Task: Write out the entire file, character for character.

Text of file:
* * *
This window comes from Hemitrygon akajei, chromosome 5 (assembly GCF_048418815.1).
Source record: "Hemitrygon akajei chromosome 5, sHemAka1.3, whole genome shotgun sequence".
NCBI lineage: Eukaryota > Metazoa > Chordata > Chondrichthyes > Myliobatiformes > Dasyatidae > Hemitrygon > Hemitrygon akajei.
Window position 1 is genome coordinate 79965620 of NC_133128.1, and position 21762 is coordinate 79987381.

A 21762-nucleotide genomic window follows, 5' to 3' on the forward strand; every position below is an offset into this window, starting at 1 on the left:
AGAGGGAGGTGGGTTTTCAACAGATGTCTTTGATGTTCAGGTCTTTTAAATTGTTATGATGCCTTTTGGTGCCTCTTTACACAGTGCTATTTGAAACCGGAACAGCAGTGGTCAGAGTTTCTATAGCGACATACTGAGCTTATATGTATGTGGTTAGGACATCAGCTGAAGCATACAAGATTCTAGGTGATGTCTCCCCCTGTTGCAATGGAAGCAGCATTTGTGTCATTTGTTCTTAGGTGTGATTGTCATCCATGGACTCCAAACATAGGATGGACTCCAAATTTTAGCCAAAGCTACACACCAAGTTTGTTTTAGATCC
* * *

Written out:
This window comes from Hemitrygon akajei, chromosome 5 (assembly GCF_048418815.1).
Source record: "Hemitrygon akajei chromosome 5, sHemAka1.3, whole genome shotgun sequence".
NCBI lineage: Eukaryota > Metazoa > Chordata > Chondrichthyes > Myliobatiformes > Dasyatidae > Hemitrygon > Hemitrygon akajei.
Window position 1 is genome coordinate 79965620 of NC_133128.1, and position 21762 is coordinate 79987381.

A 21762-nucleotide genomic window follows, 5' to 3' on the forward strand; every position below is an offset into this window, starting at 1 on the left:
AGAGGGAGGTGGGTTTTCAACAGATGTCTTTGATGTTCAGGTCTTTTAAATTGTTATGATGCCTTTTGGTGCCTCTTTACACAGTGCTATTTGAAACCGGAACAGCAGTGGTCAGAGTTTCTATAGCGACATACTGAGCTTATATGTATGTGGTTAGGACATCAGCTGAAGCATACAAGATTCTAGGTGATGTCTCCCCCTGTTGCAATGGAAGCAGCATTTGTGTCATTTGTTCTTAGGTGTGATTGTCATCCATGGACTCCAAACATAGGATGGACTCCAAATTTTAGCCAAAGCTACACACCAAGTTTGTTTTAGATCC